I found a number of interesting Coleophorid cases feeding on the underside of elm leaves, with a very clear serrated keel to the case from the edge of an elm leaf. I'd convinced myself they must be Coleophora limosipennella which feeds on elm (and would be new to VC55), but a posting to UK Micros soon put me right thanks to John Langmaid. I'd neglected to check if the cases were bi-valved or tri-valved. As they are tri-valved, and on the small side at 6-7mm, they can't be limosipennella and are more likely to be extreme examples of Coleophora serratella (which has a paler case when feeding on elm). This makes sense as I also found a couple of more typical serratella type cases positioned on the upper surfaces and which after collection are not feeding (so presumably pupated on the elm but not fed on it).

Presumed Coleophora serratella - pronounced serrated keel

Presumed Coleophora serratella - typical keel

Tri-valved case (basically they are the flaps that the caterpillar pokes it's back end out of to pass frass)

I found this wacky looking sawfly larva on oak - I think it's Periclista lineolata?

I also found a couple of micro (tortrix?) larvae on white clover - one in a leaf spinning and one on a flower bud. No idea what they could be as yet.

Other larvae I have in my increasing number of rearing boxes are:

An early instar Vapourer caterpillar that I found when it was absolutely tiny on sallow I collected back on 20/05/2010. Note the shed skin left on the leaf.

A Copper Underwing on the hawthorn I collected back on 11/05/2010 (which I thought may be Sprawler when very small - much more obviously patterned/shaped now).

A Red-line Quaker that I found on the sallow overhanging my garden fence on Friday night.

The garden traps are going back out tonight, and whilst not the best conditions with a very stong breeze I'll be out trapping at Watermead CP South as part of a Bio-Blitz event.

Saturday, 29 May 2010

Farewell Dennis Hopper

I see that Dennis Hopper has died from prostate cancer. Dennis was a superb actor, he starred in a couple of my favourite films - Blue Velvet and Rumblefish.

His performance and character (Frank Booth) in Blue Velvet is one of the most compelling I've ever seen and my old band was all too happy to base a dark/punchy track around him using apt sampled phrases (and there aren't many Frank Booth lines that are expletive free).

Now It's Dark

Thursday, 27 May 2010

This week, I have mostly been listening to ..

I've been doing Kraftwerk a lot lately, but I'm just getting back into the brilliant 1983 & 1984 releases 'Into Battle With' and 'Who's Afraid of' by The Art of Noise. Class stuff.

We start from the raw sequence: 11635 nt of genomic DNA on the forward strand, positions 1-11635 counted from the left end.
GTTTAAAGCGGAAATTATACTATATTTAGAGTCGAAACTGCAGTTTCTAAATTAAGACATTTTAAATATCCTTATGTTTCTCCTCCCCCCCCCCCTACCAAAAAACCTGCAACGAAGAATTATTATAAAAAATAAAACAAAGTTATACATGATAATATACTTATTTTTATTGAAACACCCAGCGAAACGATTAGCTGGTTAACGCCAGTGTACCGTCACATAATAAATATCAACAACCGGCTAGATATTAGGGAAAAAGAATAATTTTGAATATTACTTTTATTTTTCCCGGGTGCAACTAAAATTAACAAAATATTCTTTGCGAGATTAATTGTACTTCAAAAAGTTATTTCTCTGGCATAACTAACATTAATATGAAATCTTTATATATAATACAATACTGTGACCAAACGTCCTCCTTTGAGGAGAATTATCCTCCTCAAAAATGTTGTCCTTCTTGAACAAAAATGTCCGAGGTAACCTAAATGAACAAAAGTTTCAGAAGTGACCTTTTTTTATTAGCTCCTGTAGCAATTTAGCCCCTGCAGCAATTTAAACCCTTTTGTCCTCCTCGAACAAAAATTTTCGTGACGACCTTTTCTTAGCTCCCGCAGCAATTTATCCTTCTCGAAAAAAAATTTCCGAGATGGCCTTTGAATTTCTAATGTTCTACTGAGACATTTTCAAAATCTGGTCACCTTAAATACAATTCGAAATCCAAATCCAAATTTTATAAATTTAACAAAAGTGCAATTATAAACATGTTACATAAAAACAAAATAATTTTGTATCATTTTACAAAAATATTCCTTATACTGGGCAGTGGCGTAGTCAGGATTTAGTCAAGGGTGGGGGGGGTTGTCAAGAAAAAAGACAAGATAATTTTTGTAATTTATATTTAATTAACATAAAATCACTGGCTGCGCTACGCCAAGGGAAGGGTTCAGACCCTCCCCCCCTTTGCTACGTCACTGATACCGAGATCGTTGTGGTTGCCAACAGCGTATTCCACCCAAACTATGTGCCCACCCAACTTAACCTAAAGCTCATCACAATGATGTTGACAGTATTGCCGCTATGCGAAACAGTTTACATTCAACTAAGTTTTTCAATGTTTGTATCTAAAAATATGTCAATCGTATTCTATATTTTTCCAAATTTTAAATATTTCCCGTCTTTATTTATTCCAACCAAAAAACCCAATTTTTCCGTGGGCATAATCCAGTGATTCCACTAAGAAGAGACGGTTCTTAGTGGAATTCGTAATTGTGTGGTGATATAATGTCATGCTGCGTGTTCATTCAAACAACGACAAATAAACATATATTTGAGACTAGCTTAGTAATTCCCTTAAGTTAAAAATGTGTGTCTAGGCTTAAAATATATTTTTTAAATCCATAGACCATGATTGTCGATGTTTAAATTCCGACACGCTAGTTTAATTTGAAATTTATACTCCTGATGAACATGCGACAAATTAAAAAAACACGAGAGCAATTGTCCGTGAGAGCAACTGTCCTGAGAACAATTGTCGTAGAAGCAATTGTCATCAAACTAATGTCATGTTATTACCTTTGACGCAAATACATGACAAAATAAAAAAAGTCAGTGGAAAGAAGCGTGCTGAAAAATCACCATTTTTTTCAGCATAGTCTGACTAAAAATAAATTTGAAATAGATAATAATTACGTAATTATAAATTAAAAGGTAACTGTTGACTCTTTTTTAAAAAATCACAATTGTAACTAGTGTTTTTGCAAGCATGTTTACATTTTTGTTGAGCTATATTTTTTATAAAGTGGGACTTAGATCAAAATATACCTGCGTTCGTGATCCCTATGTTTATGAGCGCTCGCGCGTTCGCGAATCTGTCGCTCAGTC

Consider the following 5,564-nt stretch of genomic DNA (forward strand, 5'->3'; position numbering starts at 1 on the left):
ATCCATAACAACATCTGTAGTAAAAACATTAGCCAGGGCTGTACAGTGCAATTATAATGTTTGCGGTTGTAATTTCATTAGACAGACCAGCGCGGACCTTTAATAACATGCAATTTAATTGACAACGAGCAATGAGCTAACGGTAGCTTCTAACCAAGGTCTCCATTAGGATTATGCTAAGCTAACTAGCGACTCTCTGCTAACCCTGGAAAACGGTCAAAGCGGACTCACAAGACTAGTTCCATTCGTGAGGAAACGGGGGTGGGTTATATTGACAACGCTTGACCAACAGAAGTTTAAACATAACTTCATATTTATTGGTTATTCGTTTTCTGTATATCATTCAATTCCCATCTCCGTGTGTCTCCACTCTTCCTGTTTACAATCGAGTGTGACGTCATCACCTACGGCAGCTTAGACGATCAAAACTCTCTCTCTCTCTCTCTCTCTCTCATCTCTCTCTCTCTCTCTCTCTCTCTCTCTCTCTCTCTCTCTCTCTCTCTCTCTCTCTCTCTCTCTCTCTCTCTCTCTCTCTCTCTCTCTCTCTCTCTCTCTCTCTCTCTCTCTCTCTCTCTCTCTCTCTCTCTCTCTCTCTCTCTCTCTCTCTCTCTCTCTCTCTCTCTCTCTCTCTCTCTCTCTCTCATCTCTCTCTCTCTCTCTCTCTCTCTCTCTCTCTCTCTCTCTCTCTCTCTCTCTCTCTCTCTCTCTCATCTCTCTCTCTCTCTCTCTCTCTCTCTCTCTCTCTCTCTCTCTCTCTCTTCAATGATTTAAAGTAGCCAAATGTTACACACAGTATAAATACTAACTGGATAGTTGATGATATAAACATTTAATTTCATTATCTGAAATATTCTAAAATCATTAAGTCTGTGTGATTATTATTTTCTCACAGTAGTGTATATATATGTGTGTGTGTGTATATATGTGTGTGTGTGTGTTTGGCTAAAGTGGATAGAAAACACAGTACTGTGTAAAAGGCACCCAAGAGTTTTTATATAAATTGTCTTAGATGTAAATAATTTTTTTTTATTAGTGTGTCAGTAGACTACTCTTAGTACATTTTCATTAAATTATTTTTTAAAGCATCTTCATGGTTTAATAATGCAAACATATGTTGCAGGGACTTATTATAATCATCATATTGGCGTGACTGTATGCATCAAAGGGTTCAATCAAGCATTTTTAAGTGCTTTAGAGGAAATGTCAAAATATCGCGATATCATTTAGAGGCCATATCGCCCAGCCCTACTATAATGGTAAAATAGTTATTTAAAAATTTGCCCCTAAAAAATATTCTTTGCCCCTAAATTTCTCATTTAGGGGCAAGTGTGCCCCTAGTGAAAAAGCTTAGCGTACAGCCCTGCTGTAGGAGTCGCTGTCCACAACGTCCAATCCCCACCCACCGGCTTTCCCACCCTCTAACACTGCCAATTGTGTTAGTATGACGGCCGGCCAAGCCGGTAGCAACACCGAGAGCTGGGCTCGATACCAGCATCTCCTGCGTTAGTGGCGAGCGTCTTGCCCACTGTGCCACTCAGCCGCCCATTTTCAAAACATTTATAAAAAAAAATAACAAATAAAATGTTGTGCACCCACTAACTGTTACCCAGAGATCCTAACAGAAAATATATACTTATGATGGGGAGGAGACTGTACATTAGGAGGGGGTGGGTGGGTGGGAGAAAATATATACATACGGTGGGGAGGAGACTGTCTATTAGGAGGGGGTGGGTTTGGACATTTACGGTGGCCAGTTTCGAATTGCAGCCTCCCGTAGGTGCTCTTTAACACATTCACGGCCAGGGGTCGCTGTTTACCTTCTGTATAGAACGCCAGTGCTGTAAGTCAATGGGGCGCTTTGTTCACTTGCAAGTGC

Wednesday, 26 May 2010

A few bits

No trapping to report, and whilst VC55 has had a bit of a purple patch on the bird front (2 White-winged Black Terns, Blue-winged Teal, several singing Firecrests, Temminck's Stint) I've seen them all before in the County and haven't had a chance/bothered to go and see these ones.

In lieu of anything doing, here's a few bits that got missed from recent posts for one reason or another plus a couple of updates.

First up, back on 11/05/2010 I searched for larvae and collected sprigs of hawthorn. A couple of days ago I had a first success when this emerged:

Ptycholoma lecheana

Even on freshly emerged individuals, the yellow-brown scales seem patchy and prone to falling off leaving black patches.

Next up, a micro I've been taking in the garden recently:

Coleophora albicosta

This breeds on the gorse bushes that are on the embankment adjacent to the garden. Back in 2002 I had the first for VC55 confirmed from my garden (and it was present the year before but not gen detted)

Here's a few that are from the Narborough Bog catch on Sunday night:

Platyptilia gonodactyla


Gold Swift - refused to sit still, constantly revving

Buff-tip - wouldn't sit the right way up (upside down) on the birch sapling

Also from Narborough Bog is this:

Cream-spot Ladybird

Ladybirds quite often turn up in the moth traps and I like to see them - they are mothing mates in my book. Obviously I would be concerned if I started getting ladyboys in the moth trap, that would just be wrong.

Finally, last week I was lucky enough to be presented with a box of Emperor Moth caterpillars courtesy of Keith 'Mothshots' Tailby. He'd reared some last year, and managed to assemble a male to his garden this year resulting in more eggs than he could possibly cope with. I've tried assembling this species before without success, so was more than happy to blag a few to rear for next spring. They were already just under 20mm when I got them on the Wednesday evening, now they are just over 30mm and growing fast - eating loads of sallow and shedding skin. They change dramatically through the instars, going from mainly black with a bit of orange, to orange and black, to green and black, and finally to huge and green. Superb caterpillars. I'll get more images as they grow.